Robert Edward Lee was born on January 19, 1807, and died October 12, 1870. He was born on the Stratford Estate in Westmoreland County, Virginia to Henry "Light-Horse" Harry" Lee, a political leader and soldier, and Ann Hill Carter. His father had fought in the Revolutionary War. Robert E. Lee went to the United States Military Academy at West Point and graduated second in his class in 1829. After graduating, Robert E. Lee started out in the U.S. Army Corps of Engineers. He got married to Mary Anna Custis Lee on 1831, who was the great-granddaughter of Martha Washington, the first First Lady. During the Mexican-American war, Robert E. Lee served as a Captain under General Winfield Scott. The General thought Robert E. Lee was the best soldier he had ever seen on the field.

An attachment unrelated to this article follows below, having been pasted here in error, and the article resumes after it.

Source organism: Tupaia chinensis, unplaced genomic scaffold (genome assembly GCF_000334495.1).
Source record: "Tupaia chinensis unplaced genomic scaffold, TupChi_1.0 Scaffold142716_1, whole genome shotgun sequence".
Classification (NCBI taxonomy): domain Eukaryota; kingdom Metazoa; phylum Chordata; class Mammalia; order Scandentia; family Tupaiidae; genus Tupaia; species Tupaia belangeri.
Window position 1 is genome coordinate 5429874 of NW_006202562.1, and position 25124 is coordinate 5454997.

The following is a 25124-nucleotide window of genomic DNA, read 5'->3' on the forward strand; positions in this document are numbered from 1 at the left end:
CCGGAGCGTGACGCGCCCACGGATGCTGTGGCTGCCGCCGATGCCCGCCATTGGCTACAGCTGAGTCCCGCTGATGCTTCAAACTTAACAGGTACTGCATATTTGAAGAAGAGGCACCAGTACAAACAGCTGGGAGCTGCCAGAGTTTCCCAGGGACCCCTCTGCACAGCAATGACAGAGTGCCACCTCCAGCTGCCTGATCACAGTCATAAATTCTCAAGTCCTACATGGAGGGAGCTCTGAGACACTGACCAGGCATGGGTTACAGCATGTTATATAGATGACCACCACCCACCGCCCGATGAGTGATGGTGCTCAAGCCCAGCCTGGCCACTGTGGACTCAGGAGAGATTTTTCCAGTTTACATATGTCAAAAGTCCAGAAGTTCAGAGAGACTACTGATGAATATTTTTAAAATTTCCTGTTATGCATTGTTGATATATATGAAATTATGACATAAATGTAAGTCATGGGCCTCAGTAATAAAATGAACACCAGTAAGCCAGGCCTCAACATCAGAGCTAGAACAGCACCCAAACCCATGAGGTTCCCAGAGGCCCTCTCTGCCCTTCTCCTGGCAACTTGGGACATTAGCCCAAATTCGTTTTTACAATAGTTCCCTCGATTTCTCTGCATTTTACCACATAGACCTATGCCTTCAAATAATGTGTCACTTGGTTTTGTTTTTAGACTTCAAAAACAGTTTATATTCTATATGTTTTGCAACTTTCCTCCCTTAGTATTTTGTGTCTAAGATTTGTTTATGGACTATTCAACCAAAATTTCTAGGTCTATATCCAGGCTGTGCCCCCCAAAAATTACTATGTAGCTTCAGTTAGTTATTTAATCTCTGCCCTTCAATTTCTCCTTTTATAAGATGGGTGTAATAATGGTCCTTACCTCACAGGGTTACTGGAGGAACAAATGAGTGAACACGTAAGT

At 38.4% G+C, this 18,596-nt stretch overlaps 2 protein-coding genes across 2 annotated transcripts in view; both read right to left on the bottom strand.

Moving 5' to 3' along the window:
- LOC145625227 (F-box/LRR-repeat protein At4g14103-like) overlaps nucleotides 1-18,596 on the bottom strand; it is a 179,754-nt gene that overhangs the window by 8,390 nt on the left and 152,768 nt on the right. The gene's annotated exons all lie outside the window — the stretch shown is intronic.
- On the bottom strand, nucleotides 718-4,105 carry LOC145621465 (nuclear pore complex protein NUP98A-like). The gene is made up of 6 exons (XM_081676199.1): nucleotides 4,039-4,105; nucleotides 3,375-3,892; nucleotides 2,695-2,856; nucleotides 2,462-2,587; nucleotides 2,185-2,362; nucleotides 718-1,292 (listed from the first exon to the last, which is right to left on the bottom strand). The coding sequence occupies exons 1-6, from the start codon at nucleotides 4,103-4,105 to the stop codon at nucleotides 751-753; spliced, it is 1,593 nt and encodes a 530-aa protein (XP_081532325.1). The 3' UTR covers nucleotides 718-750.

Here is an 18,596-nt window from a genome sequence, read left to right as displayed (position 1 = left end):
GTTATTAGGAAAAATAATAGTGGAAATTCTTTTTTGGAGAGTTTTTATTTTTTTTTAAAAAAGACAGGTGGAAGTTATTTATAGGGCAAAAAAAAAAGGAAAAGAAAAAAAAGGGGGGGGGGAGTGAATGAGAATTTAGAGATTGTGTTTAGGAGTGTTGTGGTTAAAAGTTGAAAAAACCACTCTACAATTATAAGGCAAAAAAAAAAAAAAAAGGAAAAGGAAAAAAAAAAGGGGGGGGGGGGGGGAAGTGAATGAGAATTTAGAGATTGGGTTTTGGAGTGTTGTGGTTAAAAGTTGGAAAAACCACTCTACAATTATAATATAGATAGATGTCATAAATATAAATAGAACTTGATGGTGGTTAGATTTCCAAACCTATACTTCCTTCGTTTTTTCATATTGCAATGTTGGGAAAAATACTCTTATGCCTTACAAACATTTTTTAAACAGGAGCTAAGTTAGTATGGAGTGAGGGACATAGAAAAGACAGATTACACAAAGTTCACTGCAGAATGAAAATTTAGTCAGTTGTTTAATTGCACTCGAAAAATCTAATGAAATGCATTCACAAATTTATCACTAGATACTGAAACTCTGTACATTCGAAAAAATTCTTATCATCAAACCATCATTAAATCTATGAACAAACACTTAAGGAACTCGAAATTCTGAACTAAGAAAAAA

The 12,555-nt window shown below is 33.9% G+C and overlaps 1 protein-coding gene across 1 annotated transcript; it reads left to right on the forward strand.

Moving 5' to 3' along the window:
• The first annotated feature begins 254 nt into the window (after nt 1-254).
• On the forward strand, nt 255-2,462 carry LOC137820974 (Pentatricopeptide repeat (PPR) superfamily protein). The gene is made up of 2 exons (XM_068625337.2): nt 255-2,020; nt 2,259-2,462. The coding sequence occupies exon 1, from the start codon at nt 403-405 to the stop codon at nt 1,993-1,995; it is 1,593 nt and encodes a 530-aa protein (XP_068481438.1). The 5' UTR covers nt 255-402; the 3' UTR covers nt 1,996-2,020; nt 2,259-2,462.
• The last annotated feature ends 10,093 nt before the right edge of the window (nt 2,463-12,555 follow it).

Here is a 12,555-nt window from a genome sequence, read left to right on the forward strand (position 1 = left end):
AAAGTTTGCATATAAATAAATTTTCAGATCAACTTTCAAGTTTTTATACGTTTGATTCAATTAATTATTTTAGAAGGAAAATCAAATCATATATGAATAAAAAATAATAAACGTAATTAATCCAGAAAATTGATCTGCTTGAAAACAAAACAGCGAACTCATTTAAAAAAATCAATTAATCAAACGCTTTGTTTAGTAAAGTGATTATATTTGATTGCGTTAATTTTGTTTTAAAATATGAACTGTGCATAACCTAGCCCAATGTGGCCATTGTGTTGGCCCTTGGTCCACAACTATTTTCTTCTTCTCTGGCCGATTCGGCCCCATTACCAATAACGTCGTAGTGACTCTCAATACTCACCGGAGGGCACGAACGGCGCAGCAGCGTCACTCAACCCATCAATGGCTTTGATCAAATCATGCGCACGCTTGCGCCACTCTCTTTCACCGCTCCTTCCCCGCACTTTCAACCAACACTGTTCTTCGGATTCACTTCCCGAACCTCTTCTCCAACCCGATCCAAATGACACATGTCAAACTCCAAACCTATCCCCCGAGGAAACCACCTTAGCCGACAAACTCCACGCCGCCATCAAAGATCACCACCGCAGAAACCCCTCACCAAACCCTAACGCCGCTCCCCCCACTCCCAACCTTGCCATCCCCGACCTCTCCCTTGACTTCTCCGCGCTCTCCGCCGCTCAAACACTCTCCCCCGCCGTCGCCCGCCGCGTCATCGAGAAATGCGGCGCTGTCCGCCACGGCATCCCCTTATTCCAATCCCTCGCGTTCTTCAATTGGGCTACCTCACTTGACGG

Robert E. Lee was a General for the Confederate States of America during the Civil War. Abraham Lincoln offered Robert E. Lee the command of the Union Forces in 1861. However, he rejected the offer and resigned from the army after Virginia seceded. Robert E. Lee loved his state, Virginia, and he couldn't fight against his homeland. He served as military advisor to President Jefferson Davis until he assumed command of the Army of Northern Virginia. He immediately made offensive moves with the army which made the Union Army retreat outside Richmond in the Seven Days Battles. Robert E. Lee had been successful in saving the Confederate Capital. However, he wanted a successful victory in the North. He led his army into Maryland in September, 1862 with the hope to drive away the focus in Virginia. However, the plan was discovered by General George McClellan, and the two armies began to fight at the Battle of Antietam. Lee managed to hold on for a day, then there were too many casualties and he retreated. Robert E. Lee went on defense and won the Battle of Fredericksburg and the Battle of Chancellorsville. Lee gained great confidence after the successful victory at the Battle of Chancellorsville.